The Star Packer
John Wayne plays a U.S. Marshall who, along with his Indian partner Yak, played by Yakima Canutt, matches wits with the villainous Shadow, an unseen outlaw terrorizing a small western town.
After the local sheriff drops dead of a mysterious gunshot, Wayne assumes the mantle of the titular star packer. Gabby Hayes plays a local ranch owner whose niece, Anita, makes a surprise arrival.
Anita has inherited a large stake in the ranch. Hayes confesses the Shadow’s gang has stolen the cattle and scared off the help. Ashamed, he offers to buy her out. That night, the Shadow’s men try to scare Anita with Scooby-Doo style ghost antics, but in a refreshing twist, she doesn’t panic, and instead picks up her pistol, draws a bead and drills the “ghost”.
Meanwhile, Wayne and Yak discover a secret passage and trick stump that explains how the prior sheriff’s shooter remained unseen. They also suss out the Shadow’s identity. Given the limited cast, I suspect you can guess the culprit.
This was one of sixteen Lone Star westerns Wayne made for Monogram. These sixty-minute features shot back-to-back, each taking six days max. Said Wayne:
Come hail, rain, sun, hell, or high water, you had to make those films in six days. If the wind blew, the microphone picked it up and nobody could hear the dialogue, so if any talking had to be done, it was usually done indoors. Out of doors, dialogue was kept to a bare minimum.1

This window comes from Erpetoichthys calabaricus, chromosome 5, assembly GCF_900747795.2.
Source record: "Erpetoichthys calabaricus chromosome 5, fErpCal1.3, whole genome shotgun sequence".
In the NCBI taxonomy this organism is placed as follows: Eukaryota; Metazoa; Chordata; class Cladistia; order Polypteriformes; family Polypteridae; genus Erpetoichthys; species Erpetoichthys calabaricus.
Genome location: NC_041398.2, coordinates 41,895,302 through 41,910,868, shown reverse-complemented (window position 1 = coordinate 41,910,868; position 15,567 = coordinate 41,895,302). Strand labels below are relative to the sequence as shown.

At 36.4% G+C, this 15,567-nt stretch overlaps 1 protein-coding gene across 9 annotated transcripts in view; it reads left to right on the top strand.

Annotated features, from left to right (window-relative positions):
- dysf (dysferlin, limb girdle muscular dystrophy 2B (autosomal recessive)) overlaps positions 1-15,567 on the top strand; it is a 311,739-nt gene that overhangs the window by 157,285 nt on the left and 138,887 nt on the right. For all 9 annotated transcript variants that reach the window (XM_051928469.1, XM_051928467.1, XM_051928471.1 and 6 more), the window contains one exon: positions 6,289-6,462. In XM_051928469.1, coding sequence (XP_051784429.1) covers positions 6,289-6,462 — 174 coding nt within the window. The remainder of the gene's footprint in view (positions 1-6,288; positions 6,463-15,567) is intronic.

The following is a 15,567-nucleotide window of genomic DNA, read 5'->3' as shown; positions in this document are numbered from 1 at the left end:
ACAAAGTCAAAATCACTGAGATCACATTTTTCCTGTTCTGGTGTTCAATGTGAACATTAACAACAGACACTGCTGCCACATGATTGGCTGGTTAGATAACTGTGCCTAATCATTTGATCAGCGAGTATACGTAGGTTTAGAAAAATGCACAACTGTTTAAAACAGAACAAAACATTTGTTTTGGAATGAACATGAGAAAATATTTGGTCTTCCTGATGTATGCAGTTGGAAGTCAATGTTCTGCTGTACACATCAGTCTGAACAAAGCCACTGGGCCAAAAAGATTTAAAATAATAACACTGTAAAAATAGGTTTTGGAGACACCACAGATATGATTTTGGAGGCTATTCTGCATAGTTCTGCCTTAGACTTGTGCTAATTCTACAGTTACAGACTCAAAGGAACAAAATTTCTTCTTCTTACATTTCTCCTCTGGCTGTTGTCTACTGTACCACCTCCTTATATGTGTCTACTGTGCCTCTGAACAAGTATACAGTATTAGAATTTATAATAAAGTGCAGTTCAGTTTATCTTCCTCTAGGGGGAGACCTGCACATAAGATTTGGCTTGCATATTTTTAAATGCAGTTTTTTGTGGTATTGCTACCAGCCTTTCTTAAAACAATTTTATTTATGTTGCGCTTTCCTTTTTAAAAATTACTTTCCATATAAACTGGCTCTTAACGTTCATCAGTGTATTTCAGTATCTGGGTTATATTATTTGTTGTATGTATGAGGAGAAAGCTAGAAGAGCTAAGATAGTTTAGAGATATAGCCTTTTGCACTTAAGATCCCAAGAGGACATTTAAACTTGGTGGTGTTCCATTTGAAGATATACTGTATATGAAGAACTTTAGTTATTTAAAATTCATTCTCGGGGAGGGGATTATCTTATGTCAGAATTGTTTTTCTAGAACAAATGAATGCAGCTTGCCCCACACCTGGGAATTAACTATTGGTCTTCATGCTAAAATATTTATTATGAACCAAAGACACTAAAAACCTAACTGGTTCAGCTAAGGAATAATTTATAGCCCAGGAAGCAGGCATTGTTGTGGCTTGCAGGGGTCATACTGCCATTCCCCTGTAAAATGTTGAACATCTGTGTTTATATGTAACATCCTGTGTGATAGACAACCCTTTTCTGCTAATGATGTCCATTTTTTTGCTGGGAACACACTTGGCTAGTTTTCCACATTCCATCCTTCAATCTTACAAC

The Star Packer’s opening testifies to these constraints. The wind dominates the soundtrack, muffling Wayne and Canutt’s dialogue.
This may be a good thing. Canutt proves an actor of limited range, and his pigeon-English Indian performance aims for Tonto but lands closer to caricature.
The short productions beget much reuse. The films recycle locations, sets, and cast. But unlike Wayne’s prior oaters at Warner Bros., which recycled action footage from Ken Maynard silents, these featured all original stunt work, much of it courtesy of Canutt who served as Wayne’s stunt double and stunt coordinator besides his acting chores.
These stunts prove the major differentiators between the films. The Star Packer climaxes with the Shadow riding on the town with his men and a wagon bearing a machine gun. Wayne rallies the town to intercept. A large action sequence follows featuring galloping horses, gunfire, and a racing wagon.
Like all of Wayne’s Monogram releases, The Star Packer suffers from stilted dialog, wooden performances, and rushed production. These aren’t good films, but important ones. Their limitations, combined with their relentless production schedules and Wayne’s professional insecurity2, pushed Wayne to improve. Watching them is watching John Wayne as a work-in-progress.
- Munn, Michael. John Wayne (Penguin Publishing Group, 2001), 40.↩
- Said screenwriter Lindsley Parsons of Wayne in those days, “We’d be out on location, he’d do a dialogue sequence and he’d just cuss himself out terribly. He’d go off behind a rock and talk about how lousy he was.” Eyman, Scott. John Wayne: The Life and Legend (Simon & Schuster, 2014), 75.↩
The Watch TCM print lacks the synthesized score dubbed onto most distributions.